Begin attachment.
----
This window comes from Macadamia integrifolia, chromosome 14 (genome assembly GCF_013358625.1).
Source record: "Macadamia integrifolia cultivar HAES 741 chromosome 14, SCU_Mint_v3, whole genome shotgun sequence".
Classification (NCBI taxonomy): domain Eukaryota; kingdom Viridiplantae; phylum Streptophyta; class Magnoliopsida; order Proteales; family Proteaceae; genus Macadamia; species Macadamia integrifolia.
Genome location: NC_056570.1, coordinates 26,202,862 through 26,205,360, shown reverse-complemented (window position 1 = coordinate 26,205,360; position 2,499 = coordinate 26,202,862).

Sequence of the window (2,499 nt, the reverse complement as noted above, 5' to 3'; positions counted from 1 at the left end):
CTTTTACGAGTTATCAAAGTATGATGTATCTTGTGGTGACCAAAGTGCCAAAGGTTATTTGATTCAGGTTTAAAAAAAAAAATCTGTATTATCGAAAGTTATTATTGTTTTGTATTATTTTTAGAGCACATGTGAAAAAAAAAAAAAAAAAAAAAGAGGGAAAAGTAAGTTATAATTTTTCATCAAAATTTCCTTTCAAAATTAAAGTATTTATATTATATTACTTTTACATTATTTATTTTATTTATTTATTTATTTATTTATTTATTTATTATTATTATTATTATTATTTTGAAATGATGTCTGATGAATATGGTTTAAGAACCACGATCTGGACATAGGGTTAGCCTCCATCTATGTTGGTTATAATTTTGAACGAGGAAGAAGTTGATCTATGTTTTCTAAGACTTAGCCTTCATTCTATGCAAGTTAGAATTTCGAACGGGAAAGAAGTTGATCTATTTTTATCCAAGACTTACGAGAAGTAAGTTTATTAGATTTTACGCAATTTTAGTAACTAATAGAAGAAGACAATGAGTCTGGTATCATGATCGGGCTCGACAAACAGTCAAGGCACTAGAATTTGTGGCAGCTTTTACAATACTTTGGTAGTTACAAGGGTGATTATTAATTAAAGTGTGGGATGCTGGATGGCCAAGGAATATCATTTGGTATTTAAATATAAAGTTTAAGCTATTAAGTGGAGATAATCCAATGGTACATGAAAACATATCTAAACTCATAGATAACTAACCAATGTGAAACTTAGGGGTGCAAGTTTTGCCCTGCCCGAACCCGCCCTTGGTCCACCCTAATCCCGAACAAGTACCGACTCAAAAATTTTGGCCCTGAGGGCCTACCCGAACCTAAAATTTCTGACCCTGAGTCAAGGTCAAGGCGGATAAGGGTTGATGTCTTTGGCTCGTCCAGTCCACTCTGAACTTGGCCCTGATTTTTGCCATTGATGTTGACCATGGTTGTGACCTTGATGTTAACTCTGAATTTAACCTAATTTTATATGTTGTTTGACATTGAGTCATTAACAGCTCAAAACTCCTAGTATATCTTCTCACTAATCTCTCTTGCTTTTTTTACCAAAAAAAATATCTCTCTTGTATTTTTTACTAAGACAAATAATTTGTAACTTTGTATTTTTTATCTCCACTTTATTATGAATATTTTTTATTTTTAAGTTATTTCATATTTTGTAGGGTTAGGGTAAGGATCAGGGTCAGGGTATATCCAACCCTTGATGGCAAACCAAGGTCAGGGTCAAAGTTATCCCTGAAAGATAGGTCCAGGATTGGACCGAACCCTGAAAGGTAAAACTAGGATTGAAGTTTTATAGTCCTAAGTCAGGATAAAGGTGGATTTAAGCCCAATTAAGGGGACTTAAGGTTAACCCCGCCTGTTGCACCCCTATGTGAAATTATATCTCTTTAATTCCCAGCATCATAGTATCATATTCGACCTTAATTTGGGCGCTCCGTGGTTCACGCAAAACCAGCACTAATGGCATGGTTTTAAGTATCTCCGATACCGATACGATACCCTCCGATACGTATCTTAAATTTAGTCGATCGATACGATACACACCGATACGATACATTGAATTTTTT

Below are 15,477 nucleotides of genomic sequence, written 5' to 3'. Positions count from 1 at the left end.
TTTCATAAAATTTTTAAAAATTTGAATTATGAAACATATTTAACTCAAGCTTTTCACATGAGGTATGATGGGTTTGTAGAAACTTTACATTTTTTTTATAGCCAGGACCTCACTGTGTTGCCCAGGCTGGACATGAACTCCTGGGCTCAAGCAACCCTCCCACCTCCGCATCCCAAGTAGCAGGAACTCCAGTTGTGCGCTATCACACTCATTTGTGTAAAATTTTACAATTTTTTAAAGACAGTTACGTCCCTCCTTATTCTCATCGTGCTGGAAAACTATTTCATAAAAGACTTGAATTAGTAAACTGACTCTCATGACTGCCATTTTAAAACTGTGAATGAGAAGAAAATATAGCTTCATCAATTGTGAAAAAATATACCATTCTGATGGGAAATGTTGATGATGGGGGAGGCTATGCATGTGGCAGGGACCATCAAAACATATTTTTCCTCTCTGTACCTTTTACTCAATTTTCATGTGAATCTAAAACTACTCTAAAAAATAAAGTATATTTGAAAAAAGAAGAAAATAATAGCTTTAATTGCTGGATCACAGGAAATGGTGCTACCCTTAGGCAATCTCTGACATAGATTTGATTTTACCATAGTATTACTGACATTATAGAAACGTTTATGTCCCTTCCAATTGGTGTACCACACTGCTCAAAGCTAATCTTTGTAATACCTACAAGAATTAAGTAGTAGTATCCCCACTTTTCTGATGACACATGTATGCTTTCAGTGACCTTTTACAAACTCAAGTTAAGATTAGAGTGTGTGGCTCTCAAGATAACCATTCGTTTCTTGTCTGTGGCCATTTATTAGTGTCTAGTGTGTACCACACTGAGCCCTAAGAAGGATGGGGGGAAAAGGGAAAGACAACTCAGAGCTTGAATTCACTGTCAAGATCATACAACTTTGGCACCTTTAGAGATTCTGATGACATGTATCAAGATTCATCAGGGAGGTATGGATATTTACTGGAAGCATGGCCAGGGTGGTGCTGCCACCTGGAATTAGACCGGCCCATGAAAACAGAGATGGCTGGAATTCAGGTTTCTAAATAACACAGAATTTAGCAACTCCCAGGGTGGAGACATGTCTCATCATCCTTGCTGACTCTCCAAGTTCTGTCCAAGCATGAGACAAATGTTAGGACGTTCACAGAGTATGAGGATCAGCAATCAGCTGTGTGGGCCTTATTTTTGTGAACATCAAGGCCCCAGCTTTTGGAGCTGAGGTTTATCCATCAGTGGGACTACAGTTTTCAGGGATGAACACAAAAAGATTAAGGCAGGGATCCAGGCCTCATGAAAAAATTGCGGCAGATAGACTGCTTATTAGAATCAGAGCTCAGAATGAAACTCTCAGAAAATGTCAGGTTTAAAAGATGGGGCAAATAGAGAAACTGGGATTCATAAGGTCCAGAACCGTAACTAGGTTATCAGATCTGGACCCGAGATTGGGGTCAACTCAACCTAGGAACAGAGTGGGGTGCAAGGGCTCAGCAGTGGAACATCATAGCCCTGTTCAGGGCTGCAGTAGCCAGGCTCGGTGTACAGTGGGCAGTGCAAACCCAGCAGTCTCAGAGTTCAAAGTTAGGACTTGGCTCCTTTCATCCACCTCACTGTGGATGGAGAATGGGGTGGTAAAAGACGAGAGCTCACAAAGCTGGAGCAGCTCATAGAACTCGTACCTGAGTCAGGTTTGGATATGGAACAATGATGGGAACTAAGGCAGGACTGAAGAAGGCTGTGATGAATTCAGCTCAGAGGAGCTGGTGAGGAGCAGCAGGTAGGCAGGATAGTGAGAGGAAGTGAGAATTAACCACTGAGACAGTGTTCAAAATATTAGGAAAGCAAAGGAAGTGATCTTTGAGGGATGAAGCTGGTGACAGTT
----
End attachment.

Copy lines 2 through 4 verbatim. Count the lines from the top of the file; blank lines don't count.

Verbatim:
Source record: "Macadamia integrifolia cultivar HAES 741 chromosome 14, SCU_Mint_v3, whole genome shotgun sequence".
Classification (NCBI taxonomy): domain Eukaryota; kingdom Viridiplantae; phylum Streptophyta; class Magnoliopsida; order Proteales; family Proteaceae; genus Macadamia; species Macadamia integrifolia.
Genome location: NC_056570.1, coordinates 26,202,862 through 26,205,360, shown reverse-complemented (window position 1 = coordinate 26,205,360; position 2,499 = coordinate 26,202,862).